2. Who would be this exhibition’s parents?  What might it’s children look like?

Its parents would be the stack of magazine covers featuring Brad Pitt and Jennifer Aniston(see attached image) and a high school track team. Their children would look like wilting plants(they are wilting because they were knocked over by the cat, and nobody noticed for days.)


3. Describe one moment in this exhibition.

The moment you are watching one of the vignettes and it hits a little too close to home, and you wonder if anyone noticed you feeling awkward.


4. This exhibition answers/asks the following question:

Asks: What makes a successful relationship? Dan and Rosanne stayed together for 9 Seasons, how can I ensure that my relationship thrives as long and strong as theirs?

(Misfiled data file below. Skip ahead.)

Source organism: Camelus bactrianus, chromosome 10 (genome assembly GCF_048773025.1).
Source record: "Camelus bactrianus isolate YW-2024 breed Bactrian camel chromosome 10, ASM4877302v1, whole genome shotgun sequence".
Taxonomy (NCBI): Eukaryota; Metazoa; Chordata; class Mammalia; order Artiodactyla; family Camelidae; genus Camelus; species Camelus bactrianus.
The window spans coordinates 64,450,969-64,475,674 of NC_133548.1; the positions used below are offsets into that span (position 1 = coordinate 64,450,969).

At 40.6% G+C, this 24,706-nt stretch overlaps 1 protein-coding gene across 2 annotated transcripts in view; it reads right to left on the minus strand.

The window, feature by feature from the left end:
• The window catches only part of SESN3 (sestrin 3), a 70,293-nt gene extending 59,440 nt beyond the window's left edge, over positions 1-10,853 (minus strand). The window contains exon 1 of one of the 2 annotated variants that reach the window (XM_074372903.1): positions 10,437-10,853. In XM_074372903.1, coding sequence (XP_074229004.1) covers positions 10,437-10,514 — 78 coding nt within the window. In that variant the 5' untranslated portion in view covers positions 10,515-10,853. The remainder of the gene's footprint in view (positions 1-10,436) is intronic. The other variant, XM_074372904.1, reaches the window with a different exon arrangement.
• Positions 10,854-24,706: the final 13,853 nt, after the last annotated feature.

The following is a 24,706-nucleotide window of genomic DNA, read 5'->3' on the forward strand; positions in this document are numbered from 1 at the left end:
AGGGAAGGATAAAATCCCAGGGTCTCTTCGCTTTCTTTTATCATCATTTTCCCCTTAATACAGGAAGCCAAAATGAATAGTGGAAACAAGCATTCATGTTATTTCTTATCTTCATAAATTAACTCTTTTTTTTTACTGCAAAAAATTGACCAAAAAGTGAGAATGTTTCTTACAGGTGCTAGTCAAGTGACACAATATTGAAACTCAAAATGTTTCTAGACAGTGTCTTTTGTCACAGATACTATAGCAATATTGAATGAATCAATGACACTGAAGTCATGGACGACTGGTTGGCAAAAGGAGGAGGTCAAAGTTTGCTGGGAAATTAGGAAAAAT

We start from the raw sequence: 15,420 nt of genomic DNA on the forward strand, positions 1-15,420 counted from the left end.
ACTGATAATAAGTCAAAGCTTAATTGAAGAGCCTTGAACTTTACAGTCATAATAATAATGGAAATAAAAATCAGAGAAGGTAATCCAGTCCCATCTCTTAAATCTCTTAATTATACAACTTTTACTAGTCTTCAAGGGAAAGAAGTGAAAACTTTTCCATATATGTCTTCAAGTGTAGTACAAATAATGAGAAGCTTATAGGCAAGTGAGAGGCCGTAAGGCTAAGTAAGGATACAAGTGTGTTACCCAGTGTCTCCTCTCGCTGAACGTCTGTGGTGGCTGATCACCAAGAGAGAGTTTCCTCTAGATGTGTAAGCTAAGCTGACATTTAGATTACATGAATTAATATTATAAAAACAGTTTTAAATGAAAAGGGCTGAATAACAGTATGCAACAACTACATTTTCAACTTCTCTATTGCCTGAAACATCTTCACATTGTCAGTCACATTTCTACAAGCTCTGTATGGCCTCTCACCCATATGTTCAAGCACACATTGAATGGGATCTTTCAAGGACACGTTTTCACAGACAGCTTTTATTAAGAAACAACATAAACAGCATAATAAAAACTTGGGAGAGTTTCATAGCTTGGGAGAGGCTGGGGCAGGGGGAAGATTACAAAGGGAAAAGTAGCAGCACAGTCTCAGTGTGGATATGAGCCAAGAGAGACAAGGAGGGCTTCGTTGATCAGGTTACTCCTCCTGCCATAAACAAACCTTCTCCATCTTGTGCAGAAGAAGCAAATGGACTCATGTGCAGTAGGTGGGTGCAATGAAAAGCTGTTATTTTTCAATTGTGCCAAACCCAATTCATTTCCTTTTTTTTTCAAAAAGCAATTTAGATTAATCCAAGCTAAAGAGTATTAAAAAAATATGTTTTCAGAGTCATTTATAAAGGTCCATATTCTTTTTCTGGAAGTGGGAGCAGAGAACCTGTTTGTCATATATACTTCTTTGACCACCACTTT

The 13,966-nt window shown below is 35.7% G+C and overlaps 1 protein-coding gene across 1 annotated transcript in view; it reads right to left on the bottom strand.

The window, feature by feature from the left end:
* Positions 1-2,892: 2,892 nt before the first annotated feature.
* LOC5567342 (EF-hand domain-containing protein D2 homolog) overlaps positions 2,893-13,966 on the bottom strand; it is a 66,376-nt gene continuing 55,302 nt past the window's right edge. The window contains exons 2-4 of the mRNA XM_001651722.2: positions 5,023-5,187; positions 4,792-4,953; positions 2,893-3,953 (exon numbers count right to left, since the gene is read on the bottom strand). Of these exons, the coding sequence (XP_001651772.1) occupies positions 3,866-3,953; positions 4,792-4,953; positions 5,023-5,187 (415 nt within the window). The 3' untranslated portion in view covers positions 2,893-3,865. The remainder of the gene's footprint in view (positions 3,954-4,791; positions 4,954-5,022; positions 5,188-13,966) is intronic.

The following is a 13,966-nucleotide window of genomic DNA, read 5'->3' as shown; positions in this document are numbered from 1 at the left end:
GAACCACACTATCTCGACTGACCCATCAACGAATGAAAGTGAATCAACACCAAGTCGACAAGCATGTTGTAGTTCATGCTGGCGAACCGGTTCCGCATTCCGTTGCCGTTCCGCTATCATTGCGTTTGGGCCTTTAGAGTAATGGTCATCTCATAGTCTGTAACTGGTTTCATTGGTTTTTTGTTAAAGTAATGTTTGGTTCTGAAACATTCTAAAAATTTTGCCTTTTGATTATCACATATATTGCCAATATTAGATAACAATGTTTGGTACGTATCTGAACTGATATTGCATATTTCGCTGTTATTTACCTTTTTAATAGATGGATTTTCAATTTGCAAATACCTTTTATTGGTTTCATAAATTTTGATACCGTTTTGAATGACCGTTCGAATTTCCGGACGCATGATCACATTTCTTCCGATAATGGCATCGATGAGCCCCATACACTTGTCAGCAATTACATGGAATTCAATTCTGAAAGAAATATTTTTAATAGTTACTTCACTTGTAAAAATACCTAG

Answers: Love and relationships are like dancing, or wrestling, unpredictable sometimes, but sometimes you have to put your weight into it just as much as and at the same time that you’re pulling. It becomes second nature, like breathing. And sometimes you feel like you’re just beatin’ on your knees, cos there’s nothing else you can do, or running around in circles, running love laps around a love track, together, swarms of us, just knee beatin’ and love lappin’, and sometimes the love laps don’t equal love miles, and knee beatin’ doean’t make a single sound at all or even a cohesive rhythm.


5.  You should message this exhibition if…

you are able to laugh at yourself and you ENJOY reading existential novels.

Pig Iron Theatre Group “99 Breakups”

September 5 – 16, 2014

Pig Iron Theatre Group